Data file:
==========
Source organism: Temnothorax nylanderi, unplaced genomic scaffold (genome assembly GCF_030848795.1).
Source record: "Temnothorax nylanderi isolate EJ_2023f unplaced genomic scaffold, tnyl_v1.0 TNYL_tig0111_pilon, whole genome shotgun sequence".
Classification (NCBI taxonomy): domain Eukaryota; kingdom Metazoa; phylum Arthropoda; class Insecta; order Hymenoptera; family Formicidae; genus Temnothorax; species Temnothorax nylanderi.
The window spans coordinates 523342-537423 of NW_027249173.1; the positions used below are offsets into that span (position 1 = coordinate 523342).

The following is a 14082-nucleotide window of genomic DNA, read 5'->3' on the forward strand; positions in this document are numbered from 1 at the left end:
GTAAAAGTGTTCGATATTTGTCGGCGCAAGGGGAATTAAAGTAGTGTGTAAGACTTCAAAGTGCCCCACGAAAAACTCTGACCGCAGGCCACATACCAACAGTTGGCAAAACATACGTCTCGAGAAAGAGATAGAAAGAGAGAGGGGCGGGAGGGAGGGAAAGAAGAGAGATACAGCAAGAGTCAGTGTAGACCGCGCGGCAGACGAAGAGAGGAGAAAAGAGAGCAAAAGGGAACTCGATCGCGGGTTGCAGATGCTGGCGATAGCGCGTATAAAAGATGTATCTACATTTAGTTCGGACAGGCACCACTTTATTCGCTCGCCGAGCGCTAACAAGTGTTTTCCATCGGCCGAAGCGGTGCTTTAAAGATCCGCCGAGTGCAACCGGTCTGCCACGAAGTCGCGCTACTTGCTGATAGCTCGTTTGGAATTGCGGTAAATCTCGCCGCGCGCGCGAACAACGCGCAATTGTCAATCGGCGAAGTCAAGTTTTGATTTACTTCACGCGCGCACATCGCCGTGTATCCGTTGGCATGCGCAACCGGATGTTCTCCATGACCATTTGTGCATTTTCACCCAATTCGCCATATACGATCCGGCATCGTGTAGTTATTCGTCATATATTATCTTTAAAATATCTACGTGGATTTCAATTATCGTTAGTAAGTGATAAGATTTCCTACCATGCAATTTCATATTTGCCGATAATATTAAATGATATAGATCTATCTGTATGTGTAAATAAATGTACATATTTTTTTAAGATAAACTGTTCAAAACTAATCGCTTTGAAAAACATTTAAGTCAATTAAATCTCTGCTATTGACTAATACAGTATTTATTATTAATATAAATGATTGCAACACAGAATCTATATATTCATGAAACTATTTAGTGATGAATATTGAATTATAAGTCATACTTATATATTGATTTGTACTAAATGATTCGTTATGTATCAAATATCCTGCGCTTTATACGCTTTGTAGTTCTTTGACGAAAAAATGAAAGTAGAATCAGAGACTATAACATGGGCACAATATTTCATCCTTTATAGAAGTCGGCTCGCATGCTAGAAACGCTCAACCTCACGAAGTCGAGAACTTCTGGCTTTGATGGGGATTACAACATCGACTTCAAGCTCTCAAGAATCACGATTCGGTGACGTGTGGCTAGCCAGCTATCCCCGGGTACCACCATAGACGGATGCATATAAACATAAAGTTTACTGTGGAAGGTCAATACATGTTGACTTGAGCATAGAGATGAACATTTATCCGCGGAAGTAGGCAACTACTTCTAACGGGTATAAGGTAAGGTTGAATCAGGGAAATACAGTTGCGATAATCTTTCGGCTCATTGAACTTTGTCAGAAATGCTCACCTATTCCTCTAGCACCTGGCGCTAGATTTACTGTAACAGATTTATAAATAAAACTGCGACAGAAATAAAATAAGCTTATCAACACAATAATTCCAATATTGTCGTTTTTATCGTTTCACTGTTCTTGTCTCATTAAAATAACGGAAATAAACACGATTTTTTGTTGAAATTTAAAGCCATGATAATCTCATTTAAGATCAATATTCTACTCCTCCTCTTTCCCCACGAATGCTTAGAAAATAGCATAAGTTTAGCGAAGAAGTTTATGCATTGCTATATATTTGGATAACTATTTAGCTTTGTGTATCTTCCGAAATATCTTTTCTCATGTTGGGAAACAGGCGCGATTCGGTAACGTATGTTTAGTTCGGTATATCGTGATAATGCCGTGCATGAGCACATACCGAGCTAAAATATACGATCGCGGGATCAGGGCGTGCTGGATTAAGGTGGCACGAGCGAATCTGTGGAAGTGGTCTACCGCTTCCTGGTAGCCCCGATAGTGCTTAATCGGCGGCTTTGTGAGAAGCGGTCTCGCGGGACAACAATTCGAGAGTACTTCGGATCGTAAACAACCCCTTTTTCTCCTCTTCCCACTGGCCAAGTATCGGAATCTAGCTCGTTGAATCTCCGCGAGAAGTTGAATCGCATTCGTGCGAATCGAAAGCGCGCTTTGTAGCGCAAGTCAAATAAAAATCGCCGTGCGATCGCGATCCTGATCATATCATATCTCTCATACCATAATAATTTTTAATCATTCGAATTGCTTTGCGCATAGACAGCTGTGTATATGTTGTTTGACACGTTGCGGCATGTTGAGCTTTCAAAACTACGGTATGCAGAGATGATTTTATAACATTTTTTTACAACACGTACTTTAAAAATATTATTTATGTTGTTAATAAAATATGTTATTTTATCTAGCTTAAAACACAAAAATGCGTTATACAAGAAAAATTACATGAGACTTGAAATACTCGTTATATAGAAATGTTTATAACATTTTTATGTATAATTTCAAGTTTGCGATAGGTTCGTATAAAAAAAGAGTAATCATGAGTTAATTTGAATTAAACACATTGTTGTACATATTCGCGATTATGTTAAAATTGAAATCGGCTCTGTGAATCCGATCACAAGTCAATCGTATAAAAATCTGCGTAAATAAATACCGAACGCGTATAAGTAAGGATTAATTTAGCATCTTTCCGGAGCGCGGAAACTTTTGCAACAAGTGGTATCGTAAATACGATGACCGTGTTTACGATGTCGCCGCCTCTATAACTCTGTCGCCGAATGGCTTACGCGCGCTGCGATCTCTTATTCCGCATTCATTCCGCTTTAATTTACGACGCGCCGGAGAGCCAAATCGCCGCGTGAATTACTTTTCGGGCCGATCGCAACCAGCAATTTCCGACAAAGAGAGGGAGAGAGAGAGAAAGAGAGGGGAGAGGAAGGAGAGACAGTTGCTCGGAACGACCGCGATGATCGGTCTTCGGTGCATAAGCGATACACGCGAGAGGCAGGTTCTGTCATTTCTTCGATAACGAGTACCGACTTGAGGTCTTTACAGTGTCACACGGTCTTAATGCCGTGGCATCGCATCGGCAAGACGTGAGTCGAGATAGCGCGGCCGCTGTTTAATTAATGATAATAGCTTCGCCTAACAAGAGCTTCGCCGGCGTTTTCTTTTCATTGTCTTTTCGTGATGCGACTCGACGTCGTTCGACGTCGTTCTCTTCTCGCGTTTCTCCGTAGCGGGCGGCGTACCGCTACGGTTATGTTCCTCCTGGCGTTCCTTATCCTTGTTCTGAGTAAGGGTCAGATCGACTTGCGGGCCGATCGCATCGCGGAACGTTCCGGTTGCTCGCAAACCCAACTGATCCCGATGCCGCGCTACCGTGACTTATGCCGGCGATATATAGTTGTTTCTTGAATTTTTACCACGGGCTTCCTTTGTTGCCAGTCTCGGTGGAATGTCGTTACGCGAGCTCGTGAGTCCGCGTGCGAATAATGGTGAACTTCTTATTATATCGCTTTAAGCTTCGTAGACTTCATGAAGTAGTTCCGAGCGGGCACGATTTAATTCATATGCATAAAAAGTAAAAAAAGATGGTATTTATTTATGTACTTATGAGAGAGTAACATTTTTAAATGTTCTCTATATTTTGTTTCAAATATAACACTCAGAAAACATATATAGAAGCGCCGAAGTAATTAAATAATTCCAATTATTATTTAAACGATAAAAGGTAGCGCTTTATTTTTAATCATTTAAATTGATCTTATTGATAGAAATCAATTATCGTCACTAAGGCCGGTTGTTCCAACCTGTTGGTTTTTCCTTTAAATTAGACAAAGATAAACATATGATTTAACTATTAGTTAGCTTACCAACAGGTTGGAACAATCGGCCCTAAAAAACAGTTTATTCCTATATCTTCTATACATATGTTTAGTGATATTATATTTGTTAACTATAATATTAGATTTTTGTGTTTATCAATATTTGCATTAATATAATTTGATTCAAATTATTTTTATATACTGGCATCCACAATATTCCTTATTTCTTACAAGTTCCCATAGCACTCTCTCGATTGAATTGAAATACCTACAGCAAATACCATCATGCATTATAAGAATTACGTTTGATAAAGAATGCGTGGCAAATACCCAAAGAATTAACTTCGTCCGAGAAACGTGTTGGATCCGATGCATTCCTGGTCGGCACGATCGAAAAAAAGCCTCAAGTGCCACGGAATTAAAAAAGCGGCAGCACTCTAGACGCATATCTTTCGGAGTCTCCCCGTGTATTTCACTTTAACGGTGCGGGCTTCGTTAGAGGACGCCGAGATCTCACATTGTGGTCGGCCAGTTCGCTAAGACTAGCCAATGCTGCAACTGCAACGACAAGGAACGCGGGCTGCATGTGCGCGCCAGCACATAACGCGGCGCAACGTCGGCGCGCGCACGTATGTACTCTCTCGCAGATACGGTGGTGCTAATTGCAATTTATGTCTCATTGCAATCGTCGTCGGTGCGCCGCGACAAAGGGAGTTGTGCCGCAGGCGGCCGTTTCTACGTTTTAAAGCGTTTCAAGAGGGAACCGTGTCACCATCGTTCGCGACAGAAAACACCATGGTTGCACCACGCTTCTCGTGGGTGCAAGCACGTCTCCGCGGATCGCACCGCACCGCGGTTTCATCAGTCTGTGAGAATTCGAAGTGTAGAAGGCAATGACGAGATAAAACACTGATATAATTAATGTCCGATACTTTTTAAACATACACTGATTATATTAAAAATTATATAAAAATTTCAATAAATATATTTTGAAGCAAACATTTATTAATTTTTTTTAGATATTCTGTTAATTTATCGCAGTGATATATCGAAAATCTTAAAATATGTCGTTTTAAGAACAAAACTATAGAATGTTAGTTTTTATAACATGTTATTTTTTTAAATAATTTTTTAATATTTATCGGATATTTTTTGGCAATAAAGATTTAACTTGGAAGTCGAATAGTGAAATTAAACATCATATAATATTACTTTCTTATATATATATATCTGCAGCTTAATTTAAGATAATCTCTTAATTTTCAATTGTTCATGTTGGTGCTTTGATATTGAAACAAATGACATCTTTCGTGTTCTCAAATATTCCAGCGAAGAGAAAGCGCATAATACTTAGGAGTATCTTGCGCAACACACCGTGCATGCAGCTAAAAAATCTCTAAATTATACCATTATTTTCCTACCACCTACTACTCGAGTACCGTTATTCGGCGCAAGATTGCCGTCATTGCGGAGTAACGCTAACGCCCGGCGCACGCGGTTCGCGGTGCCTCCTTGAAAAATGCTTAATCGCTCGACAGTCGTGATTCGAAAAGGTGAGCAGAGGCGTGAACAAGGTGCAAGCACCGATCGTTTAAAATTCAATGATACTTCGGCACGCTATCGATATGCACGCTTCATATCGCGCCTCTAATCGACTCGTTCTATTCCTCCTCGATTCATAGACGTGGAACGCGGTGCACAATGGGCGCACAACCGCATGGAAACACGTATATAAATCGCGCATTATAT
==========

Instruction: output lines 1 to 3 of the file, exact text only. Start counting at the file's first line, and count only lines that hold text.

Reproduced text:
Source organism: Temnothorax nylanderi, unplaced genomic scaffold (genome assembly GCF_030848795.1).
Source record: "Temnothorax nylanderi isolate EJ_2023f unplaced genomic scaffold, tnyl_v1.0 TNYL_tig0111_pilon, whole genome shotgun sequence".
Classification (NCBI taxonomy): domain Eukaryota; kingdom Metazoa; phylum Arthropoda; class Insecta; order Hymenoptera; family Formicidae; genus Temnothorax; species Temnothorax nylanderi.